The cool breeze gently swayed my hammock, rustling the boughs of the pine trees above me. A faint sliver of sunlight peaked through my tarp. I could hear Adam’s gentle breathing in the hammock next to me. He shifted positions, still deep in sleep, the fabric groaning under his weight.The hour digit pinged 7 a.m. on my watch. I turned off the beeping alarm before it could disturb him. Sliding out of my sleeping bag, I quietly inched away to the lake we were camped beside. Its placid waters hardly stirred in the early morning dawn, the stillness mirroring my own inner stillness. I stretched, feeling suddenly very awake. I had slept through the night without waking once, an accomplishment in and of itself for any overnighter in the woods, let alone one spent in a hammock.Adam and I have spent a fair amount of time swingin’ from the trees. In 2014, during his thru-hike of the Appalachian Trail, Adam camped every night in the ENO hammock he bought when he was 16. During my 2011 NOLS semester in the Amazon, I slept in a hammock for nearly two months, after which I immediately bought my own hammock setup. Clearly, something about sleeping between two trunks spoke to us.We’ve had our bouts of failure, for sure: misjudged tree distances, unexpected storms, insufficient rigging, relentless bugs (there’s also that one time I fell out of my hammock that I don’t like to talk about…I may or may not still have some residual bruising). It’s not unlike a work of art, setting up the perfect hammock camp. There’s a finesse to it, a proficiency that comes only with time.So if you’ve just recently made the swap from tent to hammock (or are thinking about it), check out our top 10 tips and tricks for getting the perfect hammock camp!Make it work for you.Adam likes his hammock a little loose, with his head higher than his feet. I like mine a little tighter, a little straighter, so I can spread out diagonally and feel as if I’m laying on a bed. Don’t listen to any one person’s advice on hammock rigging. Experiment, and get it comfortable for your body!Set up your rain tarp, even if it’s sunny.Chances are, you’re going to be camping in the mountains, where fickle weather patterns can change without a moment’s notice. Even if you only set up your tarp halfway, at least you’ll know it fits the distance between the trees before the storm lets loose.Always have a drip line.There’s nothing worse than waking in the middle of the night to discover that, while your tarp might be holding up just fine, your hammock is still soaking up water from the tree straps. Fashion a little cordelette on either end of your hammock, attaching it to the carabiners, and watch the water trickle down the line and away from your cozy cocoon.Try rigging a ridgeline.I always carry enough additional cordelette, longer than the length of my hammock, to fashion a ridgeline. This line runs directly over my hammock, and while some use it to support their tarp (try tying two prusiks to keep it taut), I like to use mine to hang headlamps and wet socks as well. If you want to get real fancy, ENO makes some cool Twilight backcountry Christmas lights which can easily wind around the ridgeline for additional lighting. While a little less fancy, their Moonshine Lantern serves a similar function and comes equipped with a hook for hanging on your ridgeline.Invest in a non-inflatable sleeping pad.Adam and I both use Therm-a-Rest Z Lites, which are lightweight and flexible. You might not think you’ll need it, but trust us—that gentle breeze rocking you to sleep will also, eventually, make you numb with cold. You don’t need much, just another layer between you and the fabric, but it’s essential.Come prepared with stakes.Not every campsite is going to have perfectly placed roots, rocks, or other natural elements to secure your tarp to. Stakes take the guessing out of rigging, though if you do happen to forget (or worse, lose) your stakes, try burying a solid stick horizontally under six inches of soil. Place a hefty rock or other weighty object on top, just for some extra security.Higher is not better.So, though it feels really cool to be swinging up high in the trees with your feet dangling below you, it’s not a very practical place to be hanging out all night. For starters, getting in a hammock is hard enough close to the ground, let alone when you have to jump up into it. Secondly, if and when a storm hits, you want to be as low to the ground as possible (try for two to three feet) so the wind isn’t gusting rain up underneath the tarp.Secure everything.Curious critters, wind, rain, you name it, if it’s not put away before you hit the hay, it could very well be gone or damaged tomorrow. Hang your pack from the hammock’s carabiner. Tie your shoelaces together and slap ’em over your ridgeline. Make everything neat and stormproof, so that even if it’s your first time in the backcountry, at least you look like you know what you’re doing.Consider a groundsheet.When you opt for a hammock instead of a tent, all of a sudden, simple things like changing clothes and putting on shoes can become chores. Make it easy with a groundsheet. Adam carried a piece of Tyvek with him on the trail (which he also staked out) so he could have a nice clean, dry surface to stand on before getting in his hammock. This also helps reduce the amount of gravel and dirt that inevitably winds up in your hammock, too.Be conscientious about your hammock’s position.If it’s windy, don’t set your hammock up so that it acts like a sail and less like a bed. If you have even the faintest hint of breeze in the air, notice it, and try to avoid hanging your hammock so that it’s broadside to the draft. There’s truly nothing more annoying than hearing your tarp flap against your hammock all night long.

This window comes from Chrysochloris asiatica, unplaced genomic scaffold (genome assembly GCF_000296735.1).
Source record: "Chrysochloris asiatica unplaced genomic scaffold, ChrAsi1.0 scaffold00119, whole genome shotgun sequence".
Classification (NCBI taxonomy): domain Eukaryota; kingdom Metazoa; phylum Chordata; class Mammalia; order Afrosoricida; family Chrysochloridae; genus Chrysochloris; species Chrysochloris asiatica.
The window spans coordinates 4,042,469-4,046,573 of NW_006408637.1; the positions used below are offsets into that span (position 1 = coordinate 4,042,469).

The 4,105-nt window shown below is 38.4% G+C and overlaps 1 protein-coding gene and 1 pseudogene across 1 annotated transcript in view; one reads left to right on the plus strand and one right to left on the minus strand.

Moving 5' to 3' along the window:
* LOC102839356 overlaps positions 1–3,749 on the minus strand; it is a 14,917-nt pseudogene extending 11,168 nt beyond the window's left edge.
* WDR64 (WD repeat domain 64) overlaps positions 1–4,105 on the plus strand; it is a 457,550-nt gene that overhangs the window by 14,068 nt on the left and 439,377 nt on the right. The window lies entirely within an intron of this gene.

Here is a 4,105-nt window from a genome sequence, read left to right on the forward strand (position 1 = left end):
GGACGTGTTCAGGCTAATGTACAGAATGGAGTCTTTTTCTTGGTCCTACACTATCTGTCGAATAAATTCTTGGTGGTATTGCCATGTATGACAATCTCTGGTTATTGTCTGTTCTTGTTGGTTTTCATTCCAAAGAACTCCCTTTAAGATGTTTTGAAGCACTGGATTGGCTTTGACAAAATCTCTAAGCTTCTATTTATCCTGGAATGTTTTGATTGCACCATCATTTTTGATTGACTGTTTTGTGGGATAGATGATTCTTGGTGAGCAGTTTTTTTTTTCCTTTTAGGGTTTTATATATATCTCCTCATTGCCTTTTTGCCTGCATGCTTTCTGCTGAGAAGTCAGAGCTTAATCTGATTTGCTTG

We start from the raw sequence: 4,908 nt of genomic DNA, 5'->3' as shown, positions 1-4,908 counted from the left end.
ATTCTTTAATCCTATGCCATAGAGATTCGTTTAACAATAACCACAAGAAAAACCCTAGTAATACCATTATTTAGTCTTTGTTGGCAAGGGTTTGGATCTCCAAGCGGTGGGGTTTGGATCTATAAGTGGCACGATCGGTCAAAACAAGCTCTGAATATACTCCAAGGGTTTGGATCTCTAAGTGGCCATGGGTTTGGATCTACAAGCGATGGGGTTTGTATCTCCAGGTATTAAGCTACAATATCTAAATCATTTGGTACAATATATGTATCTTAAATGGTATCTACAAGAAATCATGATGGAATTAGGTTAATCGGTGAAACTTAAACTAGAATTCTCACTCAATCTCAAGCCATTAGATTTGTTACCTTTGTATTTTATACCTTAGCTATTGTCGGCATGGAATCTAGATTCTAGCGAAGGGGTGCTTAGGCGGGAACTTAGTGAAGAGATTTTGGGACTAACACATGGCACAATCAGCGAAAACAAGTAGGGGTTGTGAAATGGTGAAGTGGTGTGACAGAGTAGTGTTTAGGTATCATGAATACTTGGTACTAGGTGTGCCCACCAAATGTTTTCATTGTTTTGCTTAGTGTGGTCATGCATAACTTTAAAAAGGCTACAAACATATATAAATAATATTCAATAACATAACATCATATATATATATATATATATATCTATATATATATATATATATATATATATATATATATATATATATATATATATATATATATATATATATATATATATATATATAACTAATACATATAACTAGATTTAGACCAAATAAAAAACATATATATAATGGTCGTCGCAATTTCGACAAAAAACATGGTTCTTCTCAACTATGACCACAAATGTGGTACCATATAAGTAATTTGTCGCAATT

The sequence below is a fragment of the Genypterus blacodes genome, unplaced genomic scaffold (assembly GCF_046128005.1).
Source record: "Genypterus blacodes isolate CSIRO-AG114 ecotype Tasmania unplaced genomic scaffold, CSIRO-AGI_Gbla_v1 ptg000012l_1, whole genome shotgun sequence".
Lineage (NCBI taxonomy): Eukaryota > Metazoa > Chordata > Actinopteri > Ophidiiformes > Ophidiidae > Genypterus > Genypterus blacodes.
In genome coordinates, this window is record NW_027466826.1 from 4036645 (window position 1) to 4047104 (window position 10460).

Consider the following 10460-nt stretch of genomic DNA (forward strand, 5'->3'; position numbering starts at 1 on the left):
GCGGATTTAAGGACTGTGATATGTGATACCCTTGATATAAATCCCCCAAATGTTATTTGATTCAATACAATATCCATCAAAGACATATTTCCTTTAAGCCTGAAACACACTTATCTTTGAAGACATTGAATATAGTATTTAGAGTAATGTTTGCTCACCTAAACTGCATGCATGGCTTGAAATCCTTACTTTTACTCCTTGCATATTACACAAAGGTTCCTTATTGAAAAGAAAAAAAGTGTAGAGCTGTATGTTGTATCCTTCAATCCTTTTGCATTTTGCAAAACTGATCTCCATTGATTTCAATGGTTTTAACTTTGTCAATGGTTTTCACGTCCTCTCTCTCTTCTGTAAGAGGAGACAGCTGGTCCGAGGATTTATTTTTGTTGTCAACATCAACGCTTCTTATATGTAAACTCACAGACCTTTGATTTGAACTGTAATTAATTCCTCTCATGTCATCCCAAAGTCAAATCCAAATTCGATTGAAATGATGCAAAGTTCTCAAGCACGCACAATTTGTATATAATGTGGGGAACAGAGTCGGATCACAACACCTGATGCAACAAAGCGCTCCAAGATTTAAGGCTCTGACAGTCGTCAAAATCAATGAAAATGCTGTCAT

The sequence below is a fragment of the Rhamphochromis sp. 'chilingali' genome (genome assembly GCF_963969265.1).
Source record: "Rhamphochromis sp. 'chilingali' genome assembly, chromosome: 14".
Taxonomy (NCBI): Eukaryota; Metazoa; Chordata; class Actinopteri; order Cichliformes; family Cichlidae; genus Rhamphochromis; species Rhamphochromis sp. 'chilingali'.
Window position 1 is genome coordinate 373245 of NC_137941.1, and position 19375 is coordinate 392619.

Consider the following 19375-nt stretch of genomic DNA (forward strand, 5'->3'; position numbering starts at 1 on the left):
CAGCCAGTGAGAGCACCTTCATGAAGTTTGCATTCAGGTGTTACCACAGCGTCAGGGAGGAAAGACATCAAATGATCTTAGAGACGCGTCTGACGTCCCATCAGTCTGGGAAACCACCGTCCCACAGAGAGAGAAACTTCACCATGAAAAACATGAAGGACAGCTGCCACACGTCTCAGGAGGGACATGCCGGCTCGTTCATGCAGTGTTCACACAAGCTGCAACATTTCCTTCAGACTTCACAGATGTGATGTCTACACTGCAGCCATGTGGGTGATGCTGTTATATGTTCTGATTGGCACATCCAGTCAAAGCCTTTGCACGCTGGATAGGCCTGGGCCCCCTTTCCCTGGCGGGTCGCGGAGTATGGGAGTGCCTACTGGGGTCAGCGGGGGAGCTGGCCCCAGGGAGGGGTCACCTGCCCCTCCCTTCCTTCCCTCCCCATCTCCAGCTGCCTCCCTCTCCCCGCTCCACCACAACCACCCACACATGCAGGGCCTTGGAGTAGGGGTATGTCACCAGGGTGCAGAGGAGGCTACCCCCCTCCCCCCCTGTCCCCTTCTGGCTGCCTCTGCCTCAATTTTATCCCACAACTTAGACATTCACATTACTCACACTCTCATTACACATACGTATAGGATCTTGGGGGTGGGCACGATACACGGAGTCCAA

By Richard Martin(REUTERS)-Cristiano Ronaldo is angry with his recent record in front of goal but not anxious about when he will find the net next, Real Madrid coach Zinedine Zidane said yesterday.With four strikes in nine appearances in all competitions, Real’s all-time top scorer is in the midst of his worst start to a season since joining the Spanish champions from Manchester United in 2009.Ronaldo failed to score in Real’s 5-1 drubbing of Legia Warsaw and Sunday’s 2-1 success over Athletic Bilbao, substitute Alvaro Morata hitting the winner to take Real top of La Liga.“I don’t think he’s anxious but he is perhaps angry, he wants to score goals and that’s normal,” Zidane told a news conference ahead of Real’s trip to Alaves.Ronaldo is the Ballon d’Or favourite after winning the Champions League with Real and European Championship with Portugal. He also scored over 50 goals for Real for a record sixth consecutive season.“He is unique because of what he has done and what he continues to do. He has set the bar so high that when he doesn’t score people on the outside are surprised,” said Zidane.“He has to live with that, that’s what it’s like for phenomenal players like him.”Alaves are 13th in the standings on 10 points, 11 behind Zidane’s side.The Frenchman, however, is wary of the threat posed by the Basque side, who beat champions Barcelona 2-1 at the start of the campaign, as his team look to build on a three-game winning streak in La Liga and the league and Champions League.“I expect a very difficult game. They haven’t lost at home yet and are doing so well this season,” added Zidane.
Yet thanks to those following his adventures on Twitter, he has now become a celebrity – and the African football boss has presented him with a ticket to this Friday’s final between Algeria and Senegal.‘Africa is not friendly to Africans’When the 32-year-old arrived in the Egyptian capital last week, completing his 44-day 10,000km (6,200-mile) trip, he said it was well worth it despite some nerve-wracking experiences.And he says he has learnt a lot about himself and Africa.“I used to think I was not patient – but my patience was stretched to the maximum – I’ve got a bigger patience threshold than I thought,” he told the BBC.His other more sobering discovery was that “Africa is not friendly to Africans” – in terms of visas and borders.Most people visiting from Europe or the US were treated better, he said.“And some of the visa fees for African countries, they are actually more expensive than visa fees when you want to go to Europe – and the waiting period takes too long.“I believe we need a borderless Africa.”The journey began on 27 May on a route passing through South Africa, Zimbabwe, Zambia, Tanzania, Kenya, Ethiopia, Sudan and Egypt.‘We wanted to make history’He started off with his friend Botha Msila, a South African football fan, who lives near Cape Town, and they hitched lifts or caught buses.“We wanted to make history as the first people to make it from Cape to Cairo by road for a sports tournament,” Zhakata said.The locum nurse, who lives in Zimbabwe’s capital, Harare, had kept in touch with Msila since meeting him at the Cosafa Cup final in South Africa’s Sun City two years ago.He had told him about how he had made a solo road trip in 2016 from Harare to Kigali to support the Warriors at the African Nations Championship in Rwanda.They then cooked up their plan and raised funds for the journey from well-wishers following the hashtag #CapeToCairo to see their progress across the continent.But the two friends were separated when Msila turned back at the Kenya-Ethiopian border as he could not get a visa.Ethiopia only allows online visa applications for travellers by road.While they had the fee in cash, they needed help to get the funds electronically into their account. But then their application was further delayed by five days.“Unfortunately their system was down because there was a national internet shutdown to avoid exam cheating,” explained Zhakata.“I was so dejected that I couldn’t finish my food and my beer.”Msila, known for his travels across South Africa and beyond to support the Bafana Bafana and his local club Bloemfontein Celtic, was so distraught he threw in the towel, returning to Kenya’s capital, Nairobi.A South African broadcaster came to his rescue paying for a flight for him from Nairobi to Cairo.Scariest momentBut Zhakata was determined to stick to his guns.And that is exactly what he walked into in Sudan where the security forces were out in force as protesters took to the streets of the capital, Khartoum, on 30 June demanding an end to military rule.The country has been hit by turmoil since the military ousted President Omar al-Bashir in April, but Zhakata hadn’t a clue what was going on.He walked directly into the path of the protest as he was making his way to the Egyptian Consulate in Khartoum.“I could tell that something was happening, but I couldn’t tell what,” said Zhakata.“I saw graffiti on the walls written in Arabic, with the number 30, but I couldn’t understand it. There were soldiers everywhere and people told me it’s not safe.”He was detained by police briefly and then released in what he calls a “shaking moment”.People who were following his journey on social media then became extremely concerned as there was no news from Zhakata for more than a week.The internet had been shut down in the country since a crackdown on pro-democracy activists on 3 June.“I did find a place where I could go online for $30 (£24) for an hour. I saw all of these messages on social media with people being worried about me.”Nairobi thumbs downHis wry observations about life on the continent have been a subject of debate.The Kenyan capital does not get a particularly good write-up: “Enter Nairobi, everything changed, traffic congestion unbearable, filthy and muddy streets, potholes, lots of activity, vendors with megaphones, bikes hooting, and generally dodgy pip.“Everyone who helped us asked for a tip. Even police officers.”In central Tanzania he observed that children of school-going age were working as vendors on the highway “selling farm produce, grapes, honey and fish. It seems education is not a priority in this part of the world”.Besides the visa headaches, language was the most difficult barrier. In Tanzania he said most people were unwilling to communicate in English, and they were “even told to learn Swahili at school”.In Ethiopia when he was ordered off a bus at 18:00 local time because of a transport curfew he tried to find a bar to watch the Warriors’ match that night – but ended up, after many crossed wires and an expensive taxi ride, at a shop selling sports equipment.But he was welcomed in some towns by people who were following his journey online – like Firew Asrat in Hawassa in Ethiopoia, who gave him football shirts and shared a beer with him. He tweeted: “This #Tweethiopian is the walking embodiment of the mantra #AfricaUnite.”He says he tasted the best beer of his trip in mainly Muslim Egypt – a Stella – perhaps out of relief that his exploits were over. The best food – of roasted meat and maize meal – was in Zambia.His one disappointment has been the performance of the Warriors, who crashed out in the first round – amidst rows over pay.But he says his achievement – which has become one of the biggest stories of this Africa Cup of Nations tournament – shows it pays to “dare to dream”.“If you have a passion for something, go for it. Pursue it until you get it. It may be delayed, but delay is not denial – be patient and be strong, because the harder the battle, the sweeter the victory,” he says. Share this:FacebookRedditTwitterPrintPinterestEmailWhatsAppSkypeLinkedInTumblrPocketTelegram A Zimbabwean nurse travelled from Cape Town to Cairo by road enduring visa delays, internet blackouts and revolutionary protests all for the love of football.Alvin “Aluvah” Zhakata had intended to make it to Egypt for the opening match of the Africa Cup of Nations on 21 June, when Zimbabwe’s Warriors took on the hosts.But he missed the match because his epic journey took much longer than expected.